Deborah Kalin is an award-winning writer of literary speculative fiction, author of the collection Cherry Crow Children and of The Binding novels.
To answer the latter first: so gratifying and amazing! Honestly, the critical response was overwhelming: I think in the end it garnered about 12 nominations for various awards, and every story got a nod somewhere. I was so proud of this collection, when I finally submitted it; and to have people not only enjoying it but nominating it for official recognition is a literal dream come true.
Not least because the process of writing it … well! I’ve blogged and spoken in depth about how difficult a journey it was. Suffice to say it turns out every thing people tell you about life with a newborn is true, and then some. But for me, I think what I found hardest was the utter lack of alone time. Writing is heavily tied in to solitude for me. The stories themselves I can write in half-hour snatches, but to come up with a story I need swathes of thinking time.
On top of that, these stories were difficult because they each opened a deep vein. In one way or another, I identified strongly with each of my characters, and putting them through the narratives that formed around them was harrowing. I have never been so glad to finish anything, as I was to finally submit this collection!
I think I might be a terrible person to ask for advice on writing short stories! The opening story in CCC, The Wages of Honey, stood at about 10k when I submitted it, and Alisa asked me for three more “about the same length”. I think Briskwater Mare came in at 12k, and the next two were around the 20k mark each. I’m dreadful at writing short! In fact, my two novels are essentially one book/story that I split in half at a resolution point (with cliffhanger) for saleability purposes. So I can’t even write novels to length.
Perhaps unsurprisingly then, for me, there’s little difference in terms of raw process: I still have to include all the same ingredients (character, conflict, setting, tension, resolution, etc). But there’s far less space in a short story, so I do find more of the backstory and/or research isn’t allowed on the page. And because there’s so little space and so much to fit in there, I do tend to agonise over word choice and sentence structure more. Not that I don’t with novels, as well, but it’s possible to hold the entirety of a 20k word story in your head all at once, which does make for a more cohesive editing process. Novels you have to wing it and trust your editors far more.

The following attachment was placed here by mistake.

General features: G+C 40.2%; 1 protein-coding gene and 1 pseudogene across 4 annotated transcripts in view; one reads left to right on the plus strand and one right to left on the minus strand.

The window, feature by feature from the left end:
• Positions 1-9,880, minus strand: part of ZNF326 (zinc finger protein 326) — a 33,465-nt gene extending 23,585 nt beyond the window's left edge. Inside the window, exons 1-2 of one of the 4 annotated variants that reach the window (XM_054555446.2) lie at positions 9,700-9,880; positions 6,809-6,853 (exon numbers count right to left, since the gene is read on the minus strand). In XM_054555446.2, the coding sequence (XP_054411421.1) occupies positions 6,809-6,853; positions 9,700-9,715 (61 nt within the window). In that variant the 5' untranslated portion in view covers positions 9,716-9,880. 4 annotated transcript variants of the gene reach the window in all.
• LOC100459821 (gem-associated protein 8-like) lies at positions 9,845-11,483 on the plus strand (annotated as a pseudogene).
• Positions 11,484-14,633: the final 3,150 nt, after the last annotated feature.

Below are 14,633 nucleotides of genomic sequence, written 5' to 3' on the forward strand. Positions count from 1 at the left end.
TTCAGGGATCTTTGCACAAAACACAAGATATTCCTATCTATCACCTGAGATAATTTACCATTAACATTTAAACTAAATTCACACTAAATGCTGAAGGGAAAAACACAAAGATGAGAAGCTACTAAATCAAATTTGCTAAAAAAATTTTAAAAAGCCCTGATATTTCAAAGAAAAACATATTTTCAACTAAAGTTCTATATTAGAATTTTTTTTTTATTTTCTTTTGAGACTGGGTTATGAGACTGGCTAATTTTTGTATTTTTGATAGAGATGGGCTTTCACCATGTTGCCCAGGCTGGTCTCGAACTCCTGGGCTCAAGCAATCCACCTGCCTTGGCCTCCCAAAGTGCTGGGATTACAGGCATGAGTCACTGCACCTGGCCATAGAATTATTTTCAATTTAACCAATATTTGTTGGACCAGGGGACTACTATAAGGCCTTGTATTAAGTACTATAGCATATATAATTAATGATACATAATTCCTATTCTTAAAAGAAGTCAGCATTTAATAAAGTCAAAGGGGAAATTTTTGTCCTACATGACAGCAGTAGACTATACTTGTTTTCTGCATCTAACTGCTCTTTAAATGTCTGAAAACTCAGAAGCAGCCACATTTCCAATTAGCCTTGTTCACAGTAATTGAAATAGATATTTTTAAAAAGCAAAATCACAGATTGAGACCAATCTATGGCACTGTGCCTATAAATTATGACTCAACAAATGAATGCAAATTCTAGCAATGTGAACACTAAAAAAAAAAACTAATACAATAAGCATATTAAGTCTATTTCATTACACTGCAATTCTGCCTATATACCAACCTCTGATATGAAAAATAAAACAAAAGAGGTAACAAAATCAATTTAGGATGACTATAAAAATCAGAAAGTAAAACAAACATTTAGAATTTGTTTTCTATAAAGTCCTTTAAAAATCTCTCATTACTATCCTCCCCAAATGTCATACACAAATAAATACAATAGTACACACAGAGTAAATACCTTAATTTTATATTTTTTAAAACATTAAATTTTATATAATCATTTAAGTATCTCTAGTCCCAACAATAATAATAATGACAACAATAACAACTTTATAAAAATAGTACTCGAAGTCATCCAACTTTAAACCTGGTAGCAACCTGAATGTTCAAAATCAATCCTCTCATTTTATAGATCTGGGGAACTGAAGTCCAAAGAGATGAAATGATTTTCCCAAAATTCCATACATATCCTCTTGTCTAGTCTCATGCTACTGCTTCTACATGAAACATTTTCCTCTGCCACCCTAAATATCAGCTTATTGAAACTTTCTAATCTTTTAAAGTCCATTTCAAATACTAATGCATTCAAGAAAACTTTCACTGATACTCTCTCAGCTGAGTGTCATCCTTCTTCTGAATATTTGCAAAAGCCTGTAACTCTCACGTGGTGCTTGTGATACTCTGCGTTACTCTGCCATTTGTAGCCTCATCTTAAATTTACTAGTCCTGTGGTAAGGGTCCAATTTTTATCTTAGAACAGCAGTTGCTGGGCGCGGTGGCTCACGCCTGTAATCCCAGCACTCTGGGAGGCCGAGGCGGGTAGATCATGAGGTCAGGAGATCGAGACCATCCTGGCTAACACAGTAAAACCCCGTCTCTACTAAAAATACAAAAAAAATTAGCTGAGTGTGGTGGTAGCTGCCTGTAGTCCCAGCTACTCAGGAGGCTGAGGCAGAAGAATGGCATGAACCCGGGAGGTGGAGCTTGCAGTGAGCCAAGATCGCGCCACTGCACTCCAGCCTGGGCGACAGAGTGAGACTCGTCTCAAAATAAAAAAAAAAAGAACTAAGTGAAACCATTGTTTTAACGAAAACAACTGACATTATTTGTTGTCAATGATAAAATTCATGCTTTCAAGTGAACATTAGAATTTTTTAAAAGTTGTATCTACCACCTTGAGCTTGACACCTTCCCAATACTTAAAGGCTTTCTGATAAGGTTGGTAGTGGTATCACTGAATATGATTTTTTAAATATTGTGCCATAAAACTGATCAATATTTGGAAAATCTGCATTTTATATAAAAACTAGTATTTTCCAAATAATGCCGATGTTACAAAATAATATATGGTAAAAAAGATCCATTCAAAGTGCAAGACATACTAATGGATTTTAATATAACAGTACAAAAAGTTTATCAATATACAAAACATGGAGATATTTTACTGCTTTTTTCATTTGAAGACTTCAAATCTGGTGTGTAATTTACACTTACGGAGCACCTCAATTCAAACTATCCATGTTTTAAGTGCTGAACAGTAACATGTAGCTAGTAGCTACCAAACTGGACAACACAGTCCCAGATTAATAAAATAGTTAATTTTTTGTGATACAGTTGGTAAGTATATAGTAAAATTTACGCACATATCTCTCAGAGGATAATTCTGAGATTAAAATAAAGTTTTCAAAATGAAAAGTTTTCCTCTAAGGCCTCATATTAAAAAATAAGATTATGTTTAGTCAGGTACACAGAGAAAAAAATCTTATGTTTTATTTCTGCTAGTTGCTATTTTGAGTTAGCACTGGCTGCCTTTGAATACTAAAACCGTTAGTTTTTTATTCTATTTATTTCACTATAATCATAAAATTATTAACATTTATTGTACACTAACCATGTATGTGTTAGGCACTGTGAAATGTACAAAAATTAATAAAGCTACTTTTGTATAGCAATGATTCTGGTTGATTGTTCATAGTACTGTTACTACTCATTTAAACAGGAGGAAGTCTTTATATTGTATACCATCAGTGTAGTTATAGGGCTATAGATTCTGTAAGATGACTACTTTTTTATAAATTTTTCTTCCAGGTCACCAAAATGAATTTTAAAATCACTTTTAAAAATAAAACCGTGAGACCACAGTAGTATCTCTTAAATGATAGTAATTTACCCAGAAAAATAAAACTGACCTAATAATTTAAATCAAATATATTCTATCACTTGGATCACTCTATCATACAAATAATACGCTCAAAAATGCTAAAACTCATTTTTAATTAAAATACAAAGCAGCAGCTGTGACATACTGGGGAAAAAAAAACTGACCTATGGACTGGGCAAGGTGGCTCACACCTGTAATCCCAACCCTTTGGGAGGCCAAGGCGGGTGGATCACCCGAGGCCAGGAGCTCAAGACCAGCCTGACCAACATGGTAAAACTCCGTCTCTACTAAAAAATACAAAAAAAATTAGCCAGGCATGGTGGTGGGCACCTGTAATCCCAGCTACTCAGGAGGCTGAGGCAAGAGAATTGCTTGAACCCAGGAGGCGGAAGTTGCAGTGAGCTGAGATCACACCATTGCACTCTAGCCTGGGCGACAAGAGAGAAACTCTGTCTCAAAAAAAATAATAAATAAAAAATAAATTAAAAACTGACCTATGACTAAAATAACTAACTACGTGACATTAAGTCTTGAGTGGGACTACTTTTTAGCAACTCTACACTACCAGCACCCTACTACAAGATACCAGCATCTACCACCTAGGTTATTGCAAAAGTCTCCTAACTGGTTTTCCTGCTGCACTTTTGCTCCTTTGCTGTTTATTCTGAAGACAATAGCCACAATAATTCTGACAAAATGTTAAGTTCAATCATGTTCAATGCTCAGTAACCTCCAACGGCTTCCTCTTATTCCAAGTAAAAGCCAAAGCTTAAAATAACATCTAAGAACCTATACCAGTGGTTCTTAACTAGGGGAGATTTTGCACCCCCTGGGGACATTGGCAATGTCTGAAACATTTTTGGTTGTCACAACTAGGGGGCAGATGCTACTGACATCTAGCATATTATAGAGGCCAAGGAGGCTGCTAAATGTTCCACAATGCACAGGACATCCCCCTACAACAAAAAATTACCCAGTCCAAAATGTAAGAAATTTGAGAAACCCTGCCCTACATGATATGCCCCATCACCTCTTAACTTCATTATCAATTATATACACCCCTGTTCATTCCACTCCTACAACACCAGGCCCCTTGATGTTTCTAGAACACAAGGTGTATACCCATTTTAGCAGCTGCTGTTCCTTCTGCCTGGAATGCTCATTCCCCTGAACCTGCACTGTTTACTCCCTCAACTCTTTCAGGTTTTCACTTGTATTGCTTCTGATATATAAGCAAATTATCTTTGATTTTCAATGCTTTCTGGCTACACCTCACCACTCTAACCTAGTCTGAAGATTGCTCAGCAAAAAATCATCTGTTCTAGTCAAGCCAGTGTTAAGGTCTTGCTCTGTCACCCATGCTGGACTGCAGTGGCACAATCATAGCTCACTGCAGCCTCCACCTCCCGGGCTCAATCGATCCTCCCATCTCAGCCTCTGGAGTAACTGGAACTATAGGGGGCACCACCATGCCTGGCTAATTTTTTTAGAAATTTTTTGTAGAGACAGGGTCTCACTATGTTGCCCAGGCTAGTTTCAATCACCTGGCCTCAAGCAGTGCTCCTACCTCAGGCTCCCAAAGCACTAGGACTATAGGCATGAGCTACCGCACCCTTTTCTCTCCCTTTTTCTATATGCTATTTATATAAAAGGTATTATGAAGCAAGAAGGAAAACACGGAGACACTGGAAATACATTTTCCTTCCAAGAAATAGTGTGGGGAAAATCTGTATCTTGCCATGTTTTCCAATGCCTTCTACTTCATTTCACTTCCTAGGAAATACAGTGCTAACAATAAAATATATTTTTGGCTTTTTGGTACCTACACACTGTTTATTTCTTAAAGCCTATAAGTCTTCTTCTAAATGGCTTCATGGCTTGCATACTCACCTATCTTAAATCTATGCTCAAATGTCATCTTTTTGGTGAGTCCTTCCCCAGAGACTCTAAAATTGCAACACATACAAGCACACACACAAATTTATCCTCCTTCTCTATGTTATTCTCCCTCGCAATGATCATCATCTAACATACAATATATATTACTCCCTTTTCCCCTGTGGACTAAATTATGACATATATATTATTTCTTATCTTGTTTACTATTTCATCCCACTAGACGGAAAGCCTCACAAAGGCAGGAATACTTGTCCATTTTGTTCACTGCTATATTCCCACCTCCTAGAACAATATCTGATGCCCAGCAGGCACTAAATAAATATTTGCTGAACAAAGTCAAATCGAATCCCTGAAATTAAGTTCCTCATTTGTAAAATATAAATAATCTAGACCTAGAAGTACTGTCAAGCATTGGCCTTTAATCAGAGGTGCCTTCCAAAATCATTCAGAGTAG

As for advice on moving between the two forms: I think that’s going to be very specific for each individual. The two lengths will impose different constraints and restrictions and freedoms, obviously; but how that translates to any given writer will be unique. For me, world building and characterisation as an integral/organic part of that world is a huge part of my stories; I think that’s why I struggle to write short, since there really isn’t that much room for atmosphere in a short, not if you want to have character and plot as well. So I guess my advice would be to know what you like best in your own writing, and edit yourself and/or give yourself a break accordingly.
I’m currently trying (around a toddler and a day job and the Melbourne commute) to write what I’m calling the troll novel. It appears to be about family, identity, possession and fertility; and it’s heavily inspired by my trip to Iceland. Because I write without an outline, I suspect I won’t know entirely what it’s about until the zero draft is written, but at this stage it looks to be full of moss and frustration and anguish. (So, business as usual?)
Which Australian work have you loved recently?
Ooh, this is my favourite part!
Recent highlights include Leanne Hall’s “Iris and the Tiger” and Meg McKinlay’s “A Single Stone”.
The former has the perfect amount of whimsy and light-heartedness to put a piece of sunshine in your soul; I’ve been recommending it to everyone I can.
The latter is a delicately thought through story examining the constraints of environment on a society and the inevitable consequences of perception and interpretation being stretched over generations, all in one swift read. There’s a reason this one’s been winning lots of awards!
Goodness! Well, setting aside the fact I’m pretty sure there’s a distinct circle of hell devoted entirely to being trapped next to someone too chatty on a long plane flight, given my ‘druthers it would definitely be Jane Austen. She had such an eye for the human heart, and a deep-rooted empathy combined with a sharp wit. I don’t love everything she wrote, but of the ones I do love (Pride & Prejudice, and Persuasion), I love so deeply I can’t hear a word against them.
This interview is cross-posted to the 2016 Snapshot blog, along with all the other Snapshot interviews.
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